Event Title

Christ’s Knowledge and the Apparent Limitation in the Gospel of Mark [Mark 13:32]: The Capability of Christ to Know the Future Intrinsically

Location

Room N310

Start Date

7-2-2020 9:30 AM

End Date

7-2-2020 10:00 AM

Description

Christ’s knowledge has been problematic for Christianity. The ‘apparent’ lack in knowledge presented in Mark 13:32 might imply his incapability to know intrinsically. Consequently, the research attempts to provide an adequate answer to Christ intrinsic capability of knowing. The research does (1) a review of the solutions provided by patristic fathers, modern approaches, and literature in the subject; (2) a literary and exegetic study of Christ’s discourses in Mark specifically 13:28–37; and (3) a systematic approach and integration of the gospels when clarifying Mark. It finds that Christ is both knowledgeable and unknowledgeable concerning the future. He is not so in the same sense as any other human. Ignorance is not ontologically but functionally and willingly part of his person. The text indicates that Christ has intrinsic capability to know the past and future he did not have access whatsoever. Christ has power that he self-restrains, and knowledge that was not possible to any human being. He exercises intrinsic knowledge as the Father wills, both of the past and of the future, without breaking any necessity by the incarnation. Whatever he does not know is not out of absolute ignorance but self-limitation.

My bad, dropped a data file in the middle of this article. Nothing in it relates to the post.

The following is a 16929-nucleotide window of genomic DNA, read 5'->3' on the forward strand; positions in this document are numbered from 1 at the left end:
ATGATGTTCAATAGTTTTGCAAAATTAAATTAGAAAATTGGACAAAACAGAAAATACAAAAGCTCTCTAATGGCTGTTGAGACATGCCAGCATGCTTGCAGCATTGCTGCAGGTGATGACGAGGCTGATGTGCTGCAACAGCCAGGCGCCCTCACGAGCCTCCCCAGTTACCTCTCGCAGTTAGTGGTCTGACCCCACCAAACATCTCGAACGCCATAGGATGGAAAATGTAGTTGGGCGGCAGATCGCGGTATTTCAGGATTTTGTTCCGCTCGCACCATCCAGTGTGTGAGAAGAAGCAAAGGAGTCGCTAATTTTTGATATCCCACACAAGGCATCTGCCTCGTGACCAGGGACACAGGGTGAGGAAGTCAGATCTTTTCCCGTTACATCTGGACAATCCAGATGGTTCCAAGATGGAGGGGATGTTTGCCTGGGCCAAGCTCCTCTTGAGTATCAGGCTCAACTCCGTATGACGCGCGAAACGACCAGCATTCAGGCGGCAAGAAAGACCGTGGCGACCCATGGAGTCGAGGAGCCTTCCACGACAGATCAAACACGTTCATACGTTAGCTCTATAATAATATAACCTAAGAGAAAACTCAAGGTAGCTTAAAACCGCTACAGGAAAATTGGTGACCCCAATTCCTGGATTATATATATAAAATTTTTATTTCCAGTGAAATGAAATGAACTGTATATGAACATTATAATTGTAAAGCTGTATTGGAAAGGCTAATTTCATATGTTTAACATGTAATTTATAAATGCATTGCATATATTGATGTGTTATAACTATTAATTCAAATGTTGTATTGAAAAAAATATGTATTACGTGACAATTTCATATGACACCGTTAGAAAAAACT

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Feb 7th, 9:30 AM Feb 7th, 10:00 AM

Christ’s Knowledge and the Apparent Limitation in the Gospel of Mark [Mark 13:32]: The Capability of Christ to Know the Future Intrinsically

Room N310

Christ’s knowledge has been problematic for Christianity. The ‘apparent’ lack in knowledge presented in Mark 13:32 might imply his incapability to know intrinsically. Consequently, the research attempts to provide an adequate answer to Christ intrinsic capability of knowing. The research does (1) a review of the solutions provided by patristic fathers, modern approaches, and literature in the subject; (2) a literary and exegetic study of Christ’s discourses in Mark specifically 13:28–37; and (3) a systematic approach and integration of the gospels when clarifying Mark. It finds that Christ is both knowledgeable and unknowledgeable concerning the future. He is not so in the same sense as any other human. Ignorance is not ontologically but functionally and willingly part of his person. The text indicates that Christ has intrinsic capability to know the past and future he did not have access whatsoever. Christ has power that he self-restrains, and knowledge that was not possible to any human being. He exercises intrinsic knowledge as the Father wills, both of the past and of the future, without breaking any necessity by the incarnation. Whatever he does not know is not out of absolute ignorance but self-limitation.